THEREFORE, Notice Is Hereby Given that on the first possible sale date (unless the sale is continued*) at 10:00 a.m. Wednesday, April 11, 2018, at the Public Trustee’s office, 402 Wilcox Street, Castle Rock, Colorado, I will sell at public auction to the highest and best bidder for cash, the said real property and all interest of said Grantor(s), Grantor(s)’ heirs and assigns therein, for the purpose of paying the indebtedness provided in said Evidence of Debt secured by the Deed of Trust, plus attorneys’ fees, the expenses of sale and other items allowed by law, and will deliver to the purchaser a Certificate of Purchase, all as provided by law. If the sale date is continued to a later date, the deadline to file a notice of intent to cure by those parties entitled to cure may also be extended.
The current holder of the Evidence of Debt secured by the Deed of Trust described herein, has filed written election and demand for sale as provided by law and in said Deed of Trust.
If you believe that your lender or servicer has failed to provide a single point of contact (38-38-103.1 CRS) or they are still pursuing foreclosure even though you have submitted a completed loss mitigation application or you have been offered and have accepted a loss mitigation option (38-38-103.2 CRS), you may file a complaint with the Colorado Attorney General (720-508-6006) or the Consumer Financial Protection Bureau (855411-2372) or both. However, the filing of a complaint in and of itself will not stop the foreclosure process. First Publication: 2/15/2018 Last Publication: 3/15/2018 Publisher: Douglas County News Press Dated: 12/27/2017 CHRISTINE DUFFY DOUGLAS COUNTY Public Trustee The name, address and telephone numbers of the attorney(s) representing the legal holder of the indebtedness is: SUSAN HENDRICK Colorado Registration #: 33196 9745 EAST HAMPDEN AVE SUITE 400, DENVER, COLORADO 80231 Phone #: (303) 353-2965 Fax #: Attorney File #: CO170254 *YOU MAY TRACK FORECLOSURE SALE DATES on the Public Trustee website : http://www.douglas.co.us/publictrustee/ Legal Notice No.: 2017-0281 First Publication: 2/15/2018 Last Publication: 3/15/2018 Publisher: Douglas County News Press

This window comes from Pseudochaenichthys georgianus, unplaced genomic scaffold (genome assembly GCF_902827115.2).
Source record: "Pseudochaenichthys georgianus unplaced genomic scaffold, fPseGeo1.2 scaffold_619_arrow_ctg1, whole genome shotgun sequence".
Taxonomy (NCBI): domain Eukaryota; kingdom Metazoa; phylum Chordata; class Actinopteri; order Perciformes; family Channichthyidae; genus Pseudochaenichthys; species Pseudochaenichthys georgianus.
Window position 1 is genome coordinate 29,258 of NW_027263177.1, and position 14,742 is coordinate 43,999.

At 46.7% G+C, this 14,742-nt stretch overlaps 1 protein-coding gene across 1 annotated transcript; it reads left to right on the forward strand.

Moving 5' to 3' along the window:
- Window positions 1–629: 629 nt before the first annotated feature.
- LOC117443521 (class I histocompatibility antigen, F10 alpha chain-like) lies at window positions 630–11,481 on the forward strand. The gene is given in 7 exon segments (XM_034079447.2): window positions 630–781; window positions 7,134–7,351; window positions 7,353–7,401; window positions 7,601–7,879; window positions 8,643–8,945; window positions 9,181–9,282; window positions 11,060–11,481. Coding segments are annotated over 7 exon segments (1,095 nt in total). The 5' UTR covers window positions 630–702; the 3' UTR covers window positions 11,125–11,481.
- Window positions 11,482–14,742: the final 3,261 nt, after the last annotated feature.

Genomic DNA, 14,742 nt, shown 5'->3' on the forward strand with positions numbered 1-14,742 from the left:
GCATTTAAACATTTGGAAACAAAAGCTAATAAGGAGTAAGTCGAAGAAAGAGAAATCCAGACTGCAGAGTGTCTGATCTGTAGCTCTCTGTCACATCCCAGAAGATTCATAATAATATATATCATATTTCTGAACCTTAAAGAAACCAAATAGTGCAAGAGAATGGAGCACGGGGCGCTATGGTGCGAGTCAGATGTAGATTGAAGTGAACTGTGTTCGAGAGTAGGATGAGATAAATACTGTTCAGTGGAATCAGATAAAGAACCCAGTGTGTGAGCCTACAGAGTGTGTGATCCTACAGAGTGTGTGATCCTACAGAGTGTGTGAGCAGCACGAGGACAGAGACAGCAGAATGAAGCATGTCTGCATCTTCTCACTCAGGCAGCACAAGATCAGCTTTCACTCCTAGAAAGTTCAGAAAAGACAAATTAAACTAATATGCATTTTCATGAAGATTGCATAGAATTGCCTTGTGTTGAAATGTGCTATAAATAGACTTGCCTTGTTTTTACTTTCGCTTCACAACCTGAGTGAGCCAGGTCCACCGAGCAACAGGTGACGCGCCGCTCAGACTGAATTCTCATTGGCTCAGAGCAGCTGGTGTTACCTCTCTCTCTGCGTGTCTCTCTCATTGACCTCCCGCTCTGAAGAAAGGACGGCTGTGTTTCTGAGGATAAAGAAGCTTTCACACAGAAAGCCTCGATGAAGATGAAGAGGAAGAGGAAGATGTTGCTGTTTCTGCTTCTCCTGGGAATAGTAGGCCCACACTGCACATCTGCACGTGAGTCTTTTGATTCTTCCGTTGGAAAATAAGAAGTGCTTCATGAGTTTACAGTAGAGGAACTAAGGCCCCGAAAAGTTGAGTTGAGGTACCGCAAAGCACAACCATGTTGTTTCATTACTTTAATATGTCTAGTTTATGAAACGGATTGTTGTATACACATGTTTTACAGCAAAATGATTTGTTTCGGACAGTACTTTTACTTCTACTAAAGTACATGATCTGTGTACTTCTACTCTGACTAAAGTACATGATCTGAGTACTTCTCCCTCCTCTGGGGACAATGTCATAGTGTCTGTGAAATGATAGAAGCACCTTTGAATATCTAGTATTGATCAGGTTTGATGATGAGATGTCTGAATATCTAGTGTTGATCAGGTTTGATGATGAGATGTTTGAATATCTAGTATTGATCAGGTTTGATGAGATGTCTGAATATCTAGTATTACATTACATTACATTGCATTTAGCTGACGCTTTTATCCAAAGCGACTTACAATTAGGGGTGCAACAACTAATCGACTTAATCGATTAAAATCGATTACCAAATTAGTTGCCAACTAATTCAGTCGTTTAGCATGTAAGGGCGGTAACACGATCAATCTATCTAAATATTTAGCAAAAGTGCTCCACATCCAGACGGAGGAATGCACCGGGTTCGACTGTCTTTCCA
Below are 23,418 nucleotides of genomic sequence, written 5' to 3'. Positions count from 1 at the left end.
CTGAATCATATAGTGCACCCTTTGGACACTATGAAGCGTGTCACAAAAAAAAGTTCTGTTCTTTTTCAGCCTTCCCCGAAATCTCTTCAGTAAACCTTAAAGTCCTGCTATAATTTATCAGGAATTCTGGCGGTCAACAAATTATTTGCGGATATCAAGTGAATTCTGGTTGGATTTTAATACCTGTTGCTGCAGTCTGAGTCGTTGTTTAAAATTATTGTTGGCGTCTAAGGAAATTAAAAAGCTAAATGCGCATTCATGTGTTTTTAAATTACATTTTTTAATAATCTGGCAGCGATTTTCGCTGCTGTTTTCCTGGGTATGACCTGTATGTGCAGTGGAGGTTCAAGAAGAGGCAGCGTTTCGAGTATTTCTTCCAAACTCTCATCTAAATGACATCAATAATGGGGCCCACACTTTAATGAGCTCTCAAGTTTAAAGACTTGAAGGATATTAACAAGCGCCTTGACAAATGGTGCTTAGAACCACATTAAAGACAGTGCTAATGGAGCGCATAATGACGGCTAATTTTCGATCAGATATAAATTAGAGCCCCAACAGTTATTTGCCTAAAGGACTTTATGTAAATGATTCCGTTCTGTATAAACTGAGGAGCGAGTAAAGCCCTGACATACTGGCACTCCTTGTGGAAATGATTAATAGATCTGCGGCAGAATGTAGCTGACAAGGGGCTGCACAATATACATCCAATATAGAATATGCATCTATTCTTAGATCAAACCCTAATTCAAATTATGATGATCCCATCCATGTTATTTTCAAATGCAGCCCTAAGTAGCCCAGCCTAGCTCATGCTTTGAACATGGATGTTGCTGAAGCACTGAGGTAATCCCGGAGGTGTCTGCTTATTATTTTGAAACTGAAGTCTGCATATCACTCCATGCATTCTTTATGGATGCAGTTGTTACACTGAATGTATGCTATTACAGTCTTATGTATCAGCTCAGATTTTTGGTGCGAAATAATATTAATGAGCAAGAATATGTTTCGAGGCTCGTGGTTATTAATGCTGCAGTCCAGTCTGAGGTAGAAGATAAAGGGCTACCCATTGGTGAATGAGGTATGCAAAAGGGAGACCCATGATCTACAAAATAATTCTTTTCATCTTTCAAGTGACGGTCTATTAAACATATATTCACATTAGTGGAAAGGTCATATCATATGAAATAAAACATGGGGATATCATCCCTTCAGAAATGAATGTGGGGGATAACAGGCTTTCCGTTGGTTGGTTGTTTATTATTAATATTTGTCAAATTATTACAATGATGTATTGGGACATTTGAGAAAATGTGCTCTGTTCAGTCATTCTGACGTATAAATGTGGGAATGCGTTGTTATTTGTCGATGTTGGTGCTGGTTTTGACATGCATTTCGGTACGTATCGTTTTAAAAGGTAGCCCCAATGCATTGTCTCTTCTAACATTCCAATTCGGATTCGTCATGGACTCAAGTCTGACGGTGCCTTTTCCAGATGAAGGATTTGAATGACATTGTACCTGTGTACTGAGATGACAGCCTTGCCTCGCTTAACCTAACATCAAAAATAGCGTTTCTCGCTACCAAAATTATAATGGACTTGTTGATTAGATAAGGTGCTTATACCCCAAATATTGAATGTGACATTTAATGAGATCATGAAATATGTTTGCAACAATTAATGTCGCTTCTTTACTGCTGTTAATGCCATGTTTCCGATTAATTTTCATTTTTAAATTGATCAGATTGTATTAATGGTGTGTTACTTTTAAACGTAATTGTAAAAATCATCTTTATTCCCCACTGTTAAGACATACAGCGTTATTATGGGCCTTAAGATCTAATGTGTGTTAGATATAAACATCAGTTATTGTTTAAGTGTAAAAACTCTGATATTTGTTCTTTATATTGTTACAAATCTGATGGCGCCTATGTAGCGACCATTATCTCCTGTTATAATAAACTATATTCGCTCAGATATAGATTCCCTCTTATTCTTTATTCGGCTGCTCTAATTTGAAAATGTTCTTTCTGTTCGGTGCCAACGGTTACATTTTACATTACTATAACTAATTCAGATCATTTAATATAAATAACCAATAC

NOTICE OF SALE
THEREFORE, Notice Is Hereby Given that on the first possible sale date (unless the sale is continued*) at 10:00 a.m. Wednesday, April 4, 2018, at the Public Trustee’s office, 402 Wilcox Street, Castle Rock, Colorado, I will sell at public auction to the highest and best bidder for cash, the said real property and all interest of said Grantor(s), Grantor(s)’ heirs and assigns therein, for the purpose of paying the indebtedness provided in said Evidence of Debt secured by the Deed of Trust, plus attorneys’ fees, the expenses of sale and other items allowed by law, and will deliver to the purchaser a Certificate of Purchase, all as provided by law. If the sale date is continued to a later date, the deadline to file a notice of intent to cure by those parties entitled to cure may also be extended.
If you believe that your lender or servicer has failed to provide a single point of contact (38-38-103.1 CRS) or they are still pursuing foreclosure even though you have submitted a completed loss mitigation application or you have been offered and have accepted a loss mitigation option (38-38-103.2 CRS), you may file a complaint with the Colorado Attorney General (720-508-6006) or the Consumer Financial Protection Bureau (855411-2372) or both. However, the filing of a complaint in and of itself will not stop the foreclosure process. First Publication: 2/8/2018 Last Publication: 3/8/2018 Publisher: Douglas County News Press Dated: 12/15/2017 CHRISTINE DUFFY DOUGLAS COUNTY Public Trustee
The name, address and telephone numbers of the attorney(s) representing the legal holder of the indebtedness is: NICHOLE WILLIAMS Colorado Registration #: 49611 1199 BANNOCK STREET, DENVER, COLORADO 80204 Phone #: (303) 350-3711 Fax #: Attorney File #: 00000007219025
*YOU MAY TRACK FORECLOSURE SALE DATES on the Public Trustee w ebsite: http://www.douglas.co.us/publictrustee/ Legal Notice No.: 2017-0272 First Publication: 2/8/2018 Last Publication: 3/8/2018 Publisher: Douglas County News Press
Highlands Ranch * 1
NOTICE OF SALE Public Trustee Sale No. 2017-0282
Original Principal Amount of Evidence of Debt: $256,000.00 Outstanding Principal Amount as of the date hereof: $206,595.08
February 15, 2018
Highlands Ranch Herald 31